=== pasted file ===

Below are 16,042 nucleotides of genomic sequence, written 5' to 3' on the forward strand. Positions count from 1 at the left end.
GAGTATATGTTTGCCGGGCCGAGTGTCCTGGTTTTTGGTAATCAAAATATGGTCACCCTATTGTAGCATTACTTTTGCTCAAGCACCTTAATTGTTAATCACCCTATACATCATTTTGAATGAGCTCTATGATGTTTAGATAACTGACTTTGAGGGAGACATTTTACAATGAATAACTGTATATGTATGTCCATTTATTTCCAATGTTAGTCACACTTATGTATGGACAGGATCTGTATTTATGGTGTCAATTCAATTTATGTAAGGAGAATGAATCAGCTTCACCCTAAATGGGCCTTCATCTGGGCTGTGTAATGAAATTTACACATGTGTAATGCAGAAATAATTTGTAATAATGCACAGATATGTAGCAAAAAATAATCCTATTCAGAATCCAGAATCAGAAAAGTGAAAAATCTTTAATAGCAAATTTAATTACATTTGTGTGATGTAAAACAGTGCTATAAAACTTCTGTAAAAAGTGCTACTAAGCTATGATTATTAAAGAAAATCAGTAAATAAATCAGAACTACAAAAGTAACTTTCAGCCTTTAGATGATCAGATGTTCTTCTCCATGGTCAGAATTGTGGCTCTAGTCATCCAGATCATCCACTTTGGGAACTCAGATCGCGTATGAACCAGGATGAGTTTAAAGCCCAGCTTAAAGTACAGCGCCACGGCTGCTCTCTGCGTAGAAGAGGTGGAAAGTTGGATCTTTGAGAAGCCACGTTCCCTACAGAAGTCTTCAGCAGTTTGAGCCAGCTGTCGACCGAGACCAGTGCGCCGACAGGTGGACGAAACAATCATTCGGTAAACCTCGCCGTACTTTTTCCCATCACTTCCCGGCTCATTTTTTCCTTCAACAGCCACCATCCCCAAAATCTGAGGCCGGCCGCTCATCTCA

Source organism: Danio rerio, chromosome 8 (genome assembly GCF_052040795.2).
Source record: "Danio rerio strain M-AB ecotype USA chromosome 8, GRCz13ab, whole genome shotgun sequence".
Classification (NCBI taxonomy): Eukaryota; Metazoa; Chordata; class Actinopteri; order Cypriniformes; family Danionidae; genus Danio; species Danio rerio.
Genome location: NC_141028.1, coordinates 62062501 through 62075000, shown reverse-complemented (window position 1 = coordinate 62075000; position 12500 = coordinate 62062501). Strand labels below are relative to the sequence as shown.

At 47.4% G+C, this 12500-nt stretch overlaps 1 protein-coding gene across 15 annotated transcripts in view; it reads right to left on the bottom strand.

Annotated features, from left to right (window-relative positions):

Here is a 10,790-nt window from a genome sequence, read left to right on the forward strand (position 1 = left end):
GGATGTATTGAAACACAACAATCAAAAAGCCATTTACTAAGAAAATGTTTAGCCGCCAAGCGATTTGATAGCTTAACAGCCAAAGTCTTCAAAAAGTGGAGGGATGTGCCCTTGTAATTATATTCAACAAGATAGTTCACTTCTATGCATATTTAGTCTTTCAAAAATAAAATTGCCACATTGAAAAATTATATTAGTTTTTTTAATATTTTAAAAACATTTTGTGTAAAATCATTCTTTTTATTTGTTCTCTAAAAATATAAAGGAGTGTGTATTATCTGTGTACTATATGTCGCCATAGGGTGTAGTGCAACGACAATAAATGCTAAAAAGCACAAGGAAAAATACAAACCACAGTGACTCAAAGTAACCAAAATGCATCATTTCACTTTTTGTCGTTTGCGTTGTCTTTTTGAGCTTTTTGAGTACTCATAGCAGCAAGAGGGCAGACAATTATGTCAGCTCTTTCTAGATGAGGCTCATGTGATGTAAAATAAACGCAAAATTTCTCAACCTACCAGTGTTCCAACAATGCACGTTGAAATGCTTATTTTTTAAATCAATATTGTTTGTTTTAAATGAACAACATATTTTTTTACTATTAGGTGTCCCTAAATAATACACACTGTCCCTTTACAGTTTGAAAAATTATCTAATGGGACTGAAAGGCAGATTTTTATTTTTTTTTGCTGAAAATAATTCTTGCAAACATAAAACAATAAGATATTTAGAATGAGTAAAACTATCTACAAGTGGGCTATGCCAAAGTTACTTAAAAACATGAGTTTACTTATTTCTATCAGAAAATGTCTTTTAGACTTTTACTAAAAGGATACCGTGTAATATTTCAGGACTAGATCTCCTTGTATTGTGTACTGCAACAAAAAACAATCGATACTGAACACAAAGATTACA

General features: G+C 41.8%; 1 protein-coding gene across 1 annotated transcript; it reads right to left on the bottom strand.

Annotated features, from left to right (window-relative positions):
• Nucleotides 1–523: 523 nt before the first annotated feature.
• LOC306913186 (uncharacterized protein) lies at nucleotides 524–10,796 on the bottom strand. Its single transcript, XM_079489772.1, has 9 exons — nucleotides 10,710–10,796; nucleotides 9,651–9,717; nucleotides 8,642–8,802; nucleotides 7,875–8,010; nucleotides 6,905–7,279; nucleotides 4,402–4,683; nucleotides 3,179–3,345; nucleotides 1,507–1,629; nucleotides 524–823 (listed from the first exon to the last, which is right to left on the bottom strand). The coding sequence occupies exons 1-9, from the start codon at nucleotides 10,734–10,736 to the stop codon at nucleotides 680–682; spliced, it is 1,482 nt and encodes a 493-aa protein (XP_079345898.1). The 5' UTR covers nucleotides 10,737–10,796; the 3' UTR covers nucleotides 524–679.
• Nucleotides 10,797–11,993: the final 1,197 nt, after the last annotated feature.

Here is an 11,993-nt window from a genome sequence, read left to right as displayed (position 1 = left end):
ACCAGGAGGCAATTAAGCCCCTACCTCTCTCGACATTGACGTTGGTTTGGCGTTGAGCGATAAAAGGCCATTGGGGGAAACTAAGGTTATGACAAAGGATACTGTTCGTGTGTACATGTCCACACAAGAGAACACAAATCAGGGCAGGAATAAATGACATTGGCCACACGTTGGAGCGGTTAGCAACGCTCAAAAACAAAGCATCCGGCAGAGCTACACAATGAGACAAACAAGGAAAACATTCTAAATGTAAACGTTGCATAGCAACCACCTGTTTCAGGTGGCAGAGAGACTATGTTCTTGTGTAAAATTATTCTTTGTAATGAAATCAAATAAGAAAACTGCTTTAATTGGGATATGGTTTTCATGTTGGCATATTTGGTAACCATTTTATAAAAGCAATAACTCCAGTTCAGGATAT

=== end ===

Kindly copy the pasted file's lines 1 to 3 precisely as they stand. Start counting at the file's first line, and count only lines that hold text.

Below are 16,042 nucleotides of genomic sequence, written 5' to 3' on the forward strand. Positions count from 1 at the left end.
GAGTATATGTTTGCCGGGCCGAGTGTCCTGGTTTTTGGTAATCAAAATATGGTCACCCTATTGTAGCATTACTTTTGCTCAAGCACCTTAATTGTTAATCACCCTATACATCATTTTGAATGAGCTCTATGATGTTTAGATAACTGACTTTGAGGGAGACATTTTACAATGAATAACTGTATATGTATGTCCATTTATTTCCAATGTTAGTCACACTTATGTATGGACAGGATCTGTATTTATGGTGTCAATTCAATTTATGTAAGGAGAATGAATCAGCTTCACCCTAAATGGGCCTTCATCTGGGCTGTGTAATGAAATTTACACATGTGTAATGCAGAAATAATTTGTAATAATGCACAGATATGTAGCAAAAAATAATCCTATTCAGAATCCAGAATCAGAAAAGTGAAAAATCTTTAATAGCAAATTTAATTACATTTGTGTGATGTAAAACAGTGCTATAAAACTTCTGTAAAAAGTGCTACTAAGCTATGATTATTAAAGAAAATCAGTAAATAAATCAGAACTACAAAAGTAACTTTCAGCCTTTAGATGATCAGATGTTCTTCTCCATGGTCAGAATTGTGGCTCTAGTCATCCAGATCATCCACTTTGGGAACTCAGATCGCGTATGAACCAGGATGAGTTTAAAGCCCAGCTTAAAGTACAGCGCCACGGCTGCTCTCTGCGTAGAAGAGGTGGAAAGTTGGATCTTTGAGAAGCCACGTTCCCTACAGAAGTCTTCAGCAGTTTGAGCCAGCTGTCGACCGAGACCAGTGCGCCGACAGGTGGACGAAACAATCATTCGGTAAACCTCGCCGTACTTTTTCCCATCACTTCCCGGCTCATTTTTTCCTTCAACAGCCACCATCCCCAAAATCTGAGGCCGGCCGCTCATCTCA

Source organism: Danio rerio, chromosome 8 (genome assembly GCF_052040795.2).